Louise Palanker and Ron Zonen
A chance meeting at the 2005 Michael Jackson trial in Santa Maria brought Louise Palanker, a witness, and Ron Zonen, a prosecutor, together. Three years later they were married. (Zonen family photo)

My husband and I did not meet cute, like in a carpool, in the rain, spilling coffee and accidentally playing each other’s golf balls. We met crazy. Like in the movie Speed where by the time the bus slows down you realize you’re in love.

But for us the bus was the Michael Jackson trial in Santa Maria. My future husband was the prosecutor. I was a witness.

It’s not even normal crazy. It’s next-level crazy.

Is there a short version of this story? I don’t think so but let me give it a try.

Jamie Masada, the owner of The Laugh Factory, was running a comedy camp for low-income kids who wish to learn standup. That’s where I met the Arvizo family. Wonderful kids.

That Christmas, Fritz Coleman wanted to help his children better understand and appreciate their privilege by bringing gifts to a family in need. I suggested the Arvizos, and off we went.

Not long after that visit, 11-year-old Gavin Arvizo was stricken with a very serious and deadly cancer. For more than a year, he fought hard for his life.

During this time, everyone involved with The Laugh Factory pulled hard for him. He was visited and called by his favorite comedians. Masada threw benefits to raise money. We had blood drives.

Someone introduced Gavin to Michael Jackson.

Louise Palanker

The author testifies in the 2005 Michael Jackson trial. (Vicki Ellen Behringer illustration)

I should have been more concerned but I thought Gavin was going to die. My thinking was, “Let him go to Neverland. Michael Jackson doesn’t molest the sick kids. They provide a smoke screen for the kid he’s dating that year.”

My thinking was flawed. Gavin survived. And when Jackson decided to make a documentary proving to the world how normal he really is … he wanted to also showcase how he writes songs in trees, buys every appalling tchotchke in Las Vegas and cures kids of cancer.

So the Arvizos were driven up to Neverland in Los Olivos for the shoot.

At that point, Gavin was beginning to thrive. He was out of his wheelchair, his hair had grown in and he was eagerly leaping back into his childhood.

The documentary airs. And, it’s a shitstorm for Team Jackson. The Arvizos are now of keen interest to the news media and so they are quickly herded into Neverland and told there are “killers” after them.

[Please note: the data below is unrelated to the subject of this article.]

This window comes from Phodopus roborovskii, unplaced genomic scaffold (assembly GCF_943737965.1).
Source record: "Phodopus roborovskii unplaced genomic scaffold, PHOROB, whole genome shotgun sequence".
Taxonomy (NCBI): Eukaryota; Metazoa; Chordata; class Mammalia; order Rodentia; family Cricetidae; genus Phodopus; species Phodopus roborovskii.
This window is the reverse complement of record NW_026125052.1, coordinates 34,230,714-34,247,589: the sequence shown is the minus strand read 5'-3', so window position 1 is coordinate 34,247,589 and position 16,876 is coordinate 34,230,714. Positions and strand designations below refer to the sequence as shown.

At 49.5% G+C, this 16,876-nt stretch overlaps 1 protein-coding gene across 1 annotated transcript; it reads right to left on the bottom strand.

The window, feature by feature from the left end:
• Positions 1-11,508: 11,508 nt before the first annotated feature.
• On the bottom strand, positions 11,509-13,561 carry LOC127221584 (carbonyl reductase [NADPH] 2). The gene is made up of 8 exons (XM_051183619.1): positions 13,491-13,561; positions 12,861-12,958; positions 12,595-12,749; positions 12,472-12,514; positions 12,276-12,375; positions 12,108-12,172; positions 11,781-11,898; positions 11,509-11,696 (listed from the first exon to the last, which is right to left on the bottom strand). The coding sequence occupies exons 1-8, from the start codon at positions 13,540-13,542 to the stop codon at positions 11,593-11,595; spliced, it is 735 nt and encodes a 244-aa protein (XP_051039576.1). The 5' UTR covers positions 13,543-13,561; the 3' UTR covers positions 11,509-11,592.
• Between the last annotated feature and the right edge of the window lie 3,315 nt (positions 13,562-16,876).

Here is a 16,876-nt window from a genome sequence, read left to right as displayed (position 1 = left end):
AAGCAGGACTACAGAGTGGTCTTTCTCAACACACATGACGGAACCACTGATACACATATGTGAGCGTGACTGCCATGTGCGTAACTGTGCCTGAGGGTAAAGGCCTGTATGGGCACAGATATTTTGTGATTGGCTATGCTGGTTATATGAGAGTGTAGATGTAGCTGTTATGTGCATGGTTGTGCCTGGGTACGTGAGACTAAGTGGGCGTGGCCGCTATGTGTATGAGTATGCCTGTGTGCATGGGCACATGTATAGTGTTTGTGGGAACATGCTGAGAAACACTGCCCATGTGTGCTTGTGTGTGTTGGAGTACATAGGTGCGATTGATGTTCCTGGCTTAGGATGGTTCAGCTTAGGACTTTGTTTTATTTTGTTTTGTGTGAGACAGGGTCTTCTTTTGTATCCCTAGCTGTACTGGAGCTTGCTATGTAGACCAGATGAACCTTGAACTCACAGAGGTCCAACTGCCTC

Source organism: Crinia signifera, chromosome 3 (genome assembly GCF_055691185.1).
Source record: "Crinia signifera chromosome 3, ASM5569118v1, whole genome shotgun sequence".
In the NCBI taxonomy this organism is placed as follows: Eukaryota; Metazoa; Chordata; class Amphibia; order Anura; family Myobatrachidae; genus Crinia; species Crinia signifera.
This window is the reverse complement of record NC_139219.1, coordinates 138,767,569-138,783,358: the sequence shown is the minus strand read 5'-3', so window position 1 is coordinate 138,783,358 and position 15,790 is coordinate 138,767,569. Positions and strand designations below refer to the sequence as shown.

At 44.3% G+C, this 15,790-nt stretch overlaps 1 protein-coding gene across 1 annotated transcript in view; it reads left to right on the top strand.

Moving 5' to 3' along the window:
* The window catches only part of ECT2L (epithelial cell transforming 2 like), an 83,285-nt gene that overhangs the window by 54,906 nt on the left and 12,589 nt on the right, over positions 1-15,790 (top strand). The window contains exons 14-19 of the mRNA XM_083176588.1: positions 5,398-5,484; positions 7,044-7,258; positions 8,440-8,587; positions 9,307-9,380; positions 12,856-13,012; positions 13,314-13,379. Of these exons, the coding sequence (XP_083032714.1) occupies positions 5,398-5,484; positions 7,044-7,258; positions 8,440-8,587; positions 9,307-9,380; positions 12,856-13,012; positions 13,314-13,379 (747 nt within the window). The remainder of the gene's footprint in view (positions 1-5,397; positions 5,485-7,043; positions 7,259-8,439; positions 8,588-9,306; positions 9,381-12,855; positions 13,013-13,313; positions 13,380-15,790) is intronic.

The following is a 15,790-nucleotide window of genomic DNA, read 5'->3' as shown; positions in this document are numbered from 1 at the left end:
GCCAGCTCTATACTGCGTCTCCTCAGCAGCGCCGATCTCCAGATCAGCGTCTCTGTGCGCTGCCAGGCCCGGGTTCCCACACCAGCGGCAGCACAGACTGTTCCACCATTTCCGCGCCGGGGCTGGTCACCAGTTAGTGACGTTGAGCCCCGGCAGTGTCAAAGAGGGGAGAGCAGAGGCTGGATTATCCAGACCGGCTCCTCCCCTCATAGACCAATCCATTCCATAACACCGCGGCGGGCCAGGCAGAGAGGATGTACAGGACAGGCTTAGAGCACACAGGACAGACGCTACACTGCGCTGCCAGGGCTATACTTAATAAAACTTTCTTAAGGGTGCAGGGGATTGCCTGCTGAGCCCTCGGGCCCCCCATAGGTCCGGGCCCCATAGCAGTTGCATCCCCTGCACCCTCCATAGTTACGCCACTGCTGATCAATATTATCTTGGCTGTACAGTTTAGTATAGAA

For weeks, Gavin and his little brother are sleeping with Jackson while his mom and sister are in a guest cottage. What happened next? I wasn’t there but I am going to believe this kid who I love over the grown man giving wine and vodka to a 12-year-old cancer patient.

I’m cutting out many key points but now here comes the trial and a subpoena for me. I had given money to this family so that Gavin’s father could take time off work to be with him in the hospital. That money was squandered by the father, supporting the defense theory of the case that the family were shakedown artists.

Yes, the dad was shady. That does not un-molest the kid.

Furthermore, Jackson doesn’t have access to kids from healthy families because I don’t think you would let your kids spend the night in his room, even on a 1% chance that he’s a child molester. Your kid is staying with you. Once again, he’s a grown man.

Ron Zonen

Then-Santa Barbara County prosecutor Ron Zonen makes his closing argument at the Michael Jackson trial. (Vicki Ellen Behringer illustration)

My sister, Amy, drove me to Santa Maria for the 2015 trial. The courthouse is a complete circus, swarming with news media from around the world. We’re picked up at the hotel by a Santa Barbara County sheriff’s deputy who drives us in serpentine fashion to a secret entrance, and we are kept in a holding area with fellow witnesses awaiting our turns to testify.

I spent that first day sitting next to a private jet flight attendant who giggled to me about how Jackson would spend hours on flights in the restroom with a child.